Stop being mean to our hardy snowflakes! Leading headteacher hails ‘resilience’ of young people in the face of coronavirus and says they are most resilient generation since World War Two
- Sally-Anne Huang is High Master of St Paul’s School in south-west London
- Made comments in speech to Headmasters’ and Headmistresses’ Conference
- Can’t think of group out of war time who’ve been affected as badly
Headteacher Sally-Anne Huang says young people are very resilient
Young people should not be called ‘snowflakes’ because they are among the most resilient generation since the Second World War, a leading headteacher says today.
Sally-Anne Huang, High Master of St Paul’s School in south-west London, believes what young people have gone through this year is ‘turning them into a remarkable and powerful generation’.
In a speech to the Headmasters’ and Headmistresses’ Conference, which represents 296 leading private schools, chairman Mrs Huang, 48, says she fears that the biggest scar left by 2020 may be the divide between generations.
‘I, for one, am tired of hearing the young described as snowflakes. I cannot think of a group of young people out of wartime, of whom more has been asked or from whom more has been taken than those in our nation’s schools in 2020.
‘Anyone who was with 18-year-olds in March when they suddenly learned that not just their chance to prove themselves in exams, but also all those joyous rites of passage at the end of their school days had been taken from them – anyone who saw them pick themselves up, move on, adapt, they would not call them snowflakes.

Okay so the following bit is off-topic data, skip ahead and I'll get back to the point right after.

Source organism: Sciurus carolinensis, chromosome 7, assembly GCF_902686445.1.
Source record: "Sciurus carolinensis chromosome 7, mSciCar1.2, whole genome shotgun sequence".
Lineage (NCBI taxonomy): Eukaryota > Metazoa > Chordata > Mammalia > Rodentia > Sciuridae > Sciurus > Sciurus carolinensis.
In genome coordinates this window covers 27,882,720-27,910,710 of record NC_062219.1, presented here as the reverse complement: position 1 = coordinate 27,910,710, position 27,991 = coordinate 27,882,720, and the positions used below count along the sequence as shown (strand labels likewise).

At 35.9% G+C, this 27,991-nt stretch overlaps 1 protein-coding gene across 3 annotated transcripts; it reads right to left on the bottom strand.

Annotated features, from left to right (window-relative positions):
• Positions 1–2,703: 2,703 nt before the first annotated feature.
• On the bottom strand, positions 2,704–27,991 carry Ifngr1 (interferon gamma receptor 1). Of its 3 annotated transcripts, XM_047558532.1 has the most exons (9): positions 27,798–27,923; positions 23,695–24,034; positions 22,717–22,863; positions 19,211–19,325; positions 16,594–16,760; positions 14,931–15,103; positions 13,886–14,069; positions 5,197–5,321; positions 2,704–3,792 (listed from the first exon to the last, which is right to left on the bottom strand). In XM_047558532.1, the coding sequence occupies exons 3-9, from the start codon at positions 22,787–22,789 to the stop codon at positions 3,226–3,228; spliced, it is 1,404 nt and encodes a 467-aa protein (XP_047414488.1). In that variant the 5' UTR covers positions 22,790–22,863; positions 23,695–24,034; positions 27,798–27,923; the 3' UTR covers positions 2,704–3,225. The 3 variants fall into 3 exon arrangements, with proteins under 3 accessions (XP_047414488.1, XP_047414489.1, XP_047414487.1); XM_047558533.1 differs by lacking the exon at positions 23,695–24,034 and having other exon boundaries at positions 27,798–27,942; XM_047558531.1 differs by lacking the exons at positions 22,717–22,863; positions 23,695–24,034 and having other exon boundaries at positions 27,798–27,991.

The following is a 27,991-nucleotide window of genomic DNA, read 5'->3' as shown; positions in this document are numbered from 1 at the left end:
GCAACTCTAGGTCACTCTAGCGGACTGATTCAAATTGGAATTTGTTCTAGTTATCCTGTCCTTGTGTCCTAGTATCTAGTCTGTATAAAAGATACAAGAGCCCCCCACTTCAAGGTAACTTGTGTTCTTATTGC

She believes what young people have gone through this year is ‘turning them into a remarkable and powerful generation’ (file photo)
‘Then they had the traumatic mess that was A-level results – and now they are being charged £9,000 a year for a university experience which will be remote at best, with the threat of being locked down in halls of residence… It’s too much.’
Mrs Huang was made the first female High Master of St Paul’s – which charges up to £12,997 a term – in June last year.
She said of her appointment in September: ‘What institution should not be ready to be led by women at this stage in the 21st century?
‘When you talk to young people they’re much more likely to admire a person because of what they’ve done academically or overcome than because they’re a man or a woman. This generation are incredibly open-minded.’
Mrs Huang is High Master of St Paul’s School in south-west London (pictured)
The mother-of-two has also held headships at Kent College Pembury in Tunbridge Wells and James Allen’s Girls’ School in south London.
She previously said of today’s young people: ‘Every generation has its challenges, but this one is being told about global warming, a post-Covid Britain with high unemployment where they can’t buy their own home.
‘But I also think they are going to be uniquely prepared for this because… young people have become much more interested in the world and much more politically aware. I have faith that they’re up to it.’
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